Logical Standby databases are inherently different; they use Oracle's SQL Apply log shipping mechanism and are always started in read-write mode.  However, there are major issues with these databases when it comes to storing and accessing GEOdatabases.  Despite logical standby databases being "editable", they only allow DML changes, not DDL.  While it is one thing to replicate changes from primary to standby, it is another thing to replicate complex changes and it is yet another thing to allow ArcGIS client connections to the standby.  ArcGIS clients instantiate DDL when connecting with the database, so logical standby databases will yield an error; in other words, they write values to the database and they apply schema changes upon connecting.  To get around this, there are 24 exclusions that need to be inputted into the logical standby database before an ArcGIS client can connect.  Those are listed below.  When setting up a logical standby via Oracle Enterprise Manager (OEM) / Cloud Control, you are notified that certain objects in the database are not supported for replication with logical standby databases.  That is why exclusions like these need to be made; otherwise replication won't just "not work for some objects", it will actually break entirely and the standby redo logs won't get applied to the standby whatsoever.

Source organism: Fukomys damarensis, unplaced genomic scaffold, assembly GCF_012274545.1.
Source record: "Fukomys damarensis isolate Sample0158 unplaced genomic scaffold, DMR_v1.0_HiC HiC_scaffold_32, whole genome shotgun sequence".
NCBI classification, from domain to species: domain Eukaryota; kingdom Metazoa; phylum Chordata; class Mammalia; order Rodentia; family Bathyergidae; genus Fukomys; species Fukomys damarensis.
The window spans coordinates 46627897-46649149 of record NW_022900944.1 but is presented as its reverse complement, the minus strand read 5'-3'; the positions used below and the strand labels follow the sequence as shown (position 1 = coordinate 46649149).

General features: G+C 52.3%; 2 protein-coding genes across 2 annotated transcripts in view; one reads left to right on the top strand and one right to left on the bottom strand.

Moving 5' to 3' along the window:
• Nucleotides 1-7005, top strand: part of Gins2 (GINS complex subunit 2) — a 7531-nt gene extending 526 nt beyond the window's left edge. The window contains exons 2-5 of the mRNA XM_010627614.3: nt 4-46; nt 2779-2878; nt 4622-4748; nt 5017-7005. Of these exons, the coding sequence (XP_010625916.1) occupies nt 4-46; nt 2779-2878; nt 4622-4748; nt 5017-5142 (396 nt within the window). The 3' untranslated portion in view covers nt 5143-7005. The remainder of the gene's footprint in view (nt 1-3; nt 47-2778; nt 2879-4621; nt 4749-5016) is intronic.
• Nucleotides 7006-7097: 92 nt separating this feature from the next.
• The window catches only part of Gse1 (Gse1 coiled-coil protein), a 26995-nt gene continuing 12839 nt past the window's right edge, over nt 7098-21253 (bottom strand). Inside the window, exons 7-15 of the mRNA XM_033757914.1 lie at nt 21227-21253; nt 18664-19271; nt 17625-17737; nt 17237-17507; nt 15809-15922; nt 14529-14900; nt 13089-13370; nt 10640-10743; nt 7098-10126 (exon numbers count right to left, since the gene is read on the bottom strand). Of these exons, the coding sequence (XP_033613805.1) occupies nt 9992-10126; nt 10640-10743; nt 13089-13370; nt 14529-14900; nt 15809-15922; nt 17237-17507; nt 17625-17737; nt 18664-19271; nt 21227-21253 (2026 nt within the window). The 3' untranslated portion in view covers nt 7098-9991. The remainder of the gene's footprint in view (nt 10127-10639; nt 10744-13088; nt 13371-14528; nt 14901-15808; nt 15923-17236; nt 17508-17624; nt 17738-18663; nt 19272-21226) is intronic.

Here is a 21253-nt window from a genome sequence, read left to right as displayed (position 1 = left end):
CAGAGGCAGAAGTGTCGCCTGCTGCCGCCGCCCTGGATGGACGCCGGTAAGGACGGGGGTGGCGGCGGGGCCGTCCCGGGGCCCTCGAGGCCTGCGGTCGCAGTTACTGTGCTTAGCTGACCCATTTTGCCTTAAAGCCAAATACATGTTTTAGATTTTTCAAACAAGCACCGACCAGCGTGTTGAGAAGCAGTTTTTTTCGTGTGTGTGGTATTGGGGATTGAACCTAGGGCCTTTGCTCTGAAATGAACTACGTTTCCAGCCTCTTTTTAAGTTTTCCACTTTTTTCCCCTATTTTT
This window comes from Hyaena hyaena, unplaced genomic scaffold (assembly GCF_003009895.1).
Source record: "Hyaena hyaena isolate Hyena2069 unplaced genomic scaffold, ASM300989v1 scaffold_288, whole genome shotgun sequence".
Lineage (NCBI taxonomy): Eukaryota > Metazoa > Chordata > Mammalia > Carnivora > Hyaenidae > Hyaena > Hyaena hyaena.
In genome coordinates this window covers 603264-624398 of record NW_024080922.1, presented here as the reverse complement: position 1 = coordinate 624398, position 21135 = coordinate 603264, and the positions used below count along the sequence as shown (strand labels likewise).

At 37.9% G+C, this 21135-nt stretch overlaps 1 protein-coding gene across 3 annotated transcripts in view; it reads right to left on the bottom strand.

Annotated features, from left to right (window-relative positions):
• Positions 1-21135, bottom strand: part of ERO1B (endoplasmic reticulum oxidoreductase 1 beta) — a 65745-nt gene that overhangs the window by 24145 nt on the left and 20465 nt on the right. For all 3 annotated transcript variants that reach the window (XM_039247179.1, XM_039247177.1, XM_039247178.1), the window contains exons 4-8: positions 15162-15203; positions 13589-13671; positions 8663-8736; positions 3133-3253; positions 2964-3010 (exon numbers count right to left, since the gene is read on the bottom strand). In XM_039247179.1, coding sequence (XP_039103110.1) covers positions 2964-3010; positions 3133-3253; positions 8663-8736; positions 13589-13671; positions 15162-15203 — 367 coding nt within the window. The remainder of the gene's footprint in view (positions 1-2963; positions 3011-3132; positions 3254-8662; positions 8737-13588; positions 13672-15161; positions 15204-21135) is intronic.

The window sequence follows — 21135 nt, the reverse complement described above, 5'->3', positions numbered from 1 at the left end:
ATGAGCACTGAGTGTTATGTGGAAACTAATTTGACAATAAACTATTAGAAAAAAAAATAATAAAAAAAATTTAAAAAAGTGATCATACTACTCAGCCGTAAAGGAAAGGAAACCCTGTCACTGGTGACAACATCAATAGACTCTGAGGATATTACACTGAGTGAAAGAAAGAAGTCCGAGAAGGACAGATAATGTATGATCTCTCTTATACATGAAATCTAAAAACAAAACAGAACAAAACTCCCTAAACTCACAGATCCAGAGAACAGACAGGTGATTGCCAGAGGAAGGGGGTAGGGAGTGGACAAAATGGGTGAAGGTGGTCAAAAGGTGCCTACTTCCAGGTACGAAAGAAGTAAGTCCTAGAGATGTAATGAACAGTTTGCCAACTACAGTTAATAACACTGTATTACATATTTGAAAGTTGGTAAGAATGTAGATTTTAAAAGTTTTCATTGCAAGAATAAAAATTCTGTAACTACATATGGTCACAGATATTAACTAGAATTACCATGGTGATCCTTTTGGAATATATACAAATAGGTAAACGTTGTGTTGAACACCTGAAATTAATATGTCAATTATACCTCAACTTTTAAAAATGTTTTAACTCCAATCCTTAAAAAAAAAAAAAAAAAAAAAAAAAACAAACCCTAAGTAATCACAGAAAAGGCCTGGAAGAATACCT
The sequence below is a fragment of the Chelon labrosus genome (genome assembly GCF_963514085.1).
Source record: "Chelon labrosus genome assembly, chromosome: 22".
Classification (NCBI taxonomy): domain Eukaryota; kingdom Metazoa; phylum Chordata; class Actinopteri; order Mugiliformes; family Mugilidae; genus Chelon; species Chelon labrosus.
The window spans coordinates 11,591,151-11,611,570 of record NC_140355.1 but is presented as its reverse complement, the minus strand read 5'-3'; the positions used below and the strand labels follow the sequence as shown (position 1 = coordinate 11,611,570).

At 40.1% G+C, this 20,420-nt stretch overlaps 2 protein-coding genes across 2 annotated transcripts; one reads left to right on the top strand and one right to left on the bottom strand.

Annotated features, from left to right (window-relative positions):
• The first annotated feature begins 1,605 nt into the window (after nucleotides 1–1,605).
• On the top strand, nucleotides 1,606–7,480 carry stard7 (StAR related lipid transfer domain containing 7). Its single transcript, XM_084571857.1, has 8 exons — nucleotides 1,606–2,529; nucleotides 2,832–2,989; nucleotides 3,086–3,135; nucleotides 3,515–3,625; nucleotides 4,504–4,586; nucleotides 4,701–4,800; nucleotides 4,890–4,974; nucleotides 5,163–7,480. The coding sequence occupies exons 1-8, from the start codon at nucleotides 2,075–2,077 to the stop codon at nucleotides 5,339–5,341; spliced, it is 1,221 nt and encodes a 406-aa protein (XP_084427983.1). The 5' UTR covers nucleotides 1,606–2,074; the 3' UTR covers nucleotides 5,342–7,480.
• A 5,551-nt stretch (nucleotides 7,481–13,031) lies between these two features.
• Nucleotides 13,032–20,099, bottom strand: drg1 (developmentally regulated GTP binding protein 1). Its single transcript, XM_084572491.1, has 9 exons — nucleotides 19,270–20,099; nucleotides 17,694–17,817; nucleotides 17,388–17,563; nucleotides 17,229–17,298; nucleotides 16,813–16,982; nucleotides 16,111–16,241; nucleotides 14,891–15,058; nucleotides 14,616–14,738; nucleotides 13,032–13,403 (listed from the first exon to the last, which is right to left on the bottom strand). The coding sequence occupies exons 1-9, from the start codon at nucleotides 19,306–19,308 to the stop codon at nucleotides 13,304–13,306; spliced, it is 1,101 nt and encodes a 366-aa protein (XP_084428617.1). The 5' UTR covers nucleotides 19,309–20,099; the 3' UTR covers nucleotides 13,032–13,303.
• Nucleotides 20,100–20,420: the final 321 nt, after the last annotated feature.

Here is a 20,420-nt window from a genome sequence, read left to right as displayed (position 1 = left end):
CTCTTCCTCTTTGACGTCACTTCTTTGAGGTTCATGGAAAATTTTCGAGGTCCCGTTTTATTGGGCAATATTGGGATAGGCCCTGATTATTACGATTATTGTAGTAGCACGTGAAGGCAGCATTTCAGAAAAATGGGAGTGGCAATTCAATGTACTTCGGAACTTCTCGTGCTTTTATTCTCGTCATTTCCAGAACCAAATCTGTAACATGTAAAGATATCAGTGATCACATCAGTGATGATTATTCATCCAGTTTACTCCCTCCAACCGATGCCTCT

(Note: the exclusions below can be run as the SYS user and have been tested against 10.2.1 geodatabases using the SDELOB spatial data type):

EXECUTE DBMS_LOGSTDBY.SKIP(stmt => 'SCHEMA_DDL', -
     schema_name => '%', -      
     object_name => 'SDE_LOGFILES');
EXECUTE DBMS_LOGSTDBY.SKIP(stmt => 'SCHEMA_DDL', -
     schema_name => '%', -      
     object_name => 'SDE_LOGFILE_DATA');
EXECUTE DBMS_LOGSTDBY.SKIP(stmt => 'SCHEMA_DDL', -
     schema_name => '%', -      
     object_name => 'SDE_EXCEPTIONS');
EXECUTE DBMS_LOGSTDBY.SKIP(stmt => 'SCHEMA_DDL', -
     schema_name => 'SDE', -    
     object_name => 'PROCESS_INFORMATION');
EXECUTE DBMS_LOGSTDBY.SKIP(stmt => 'DML', -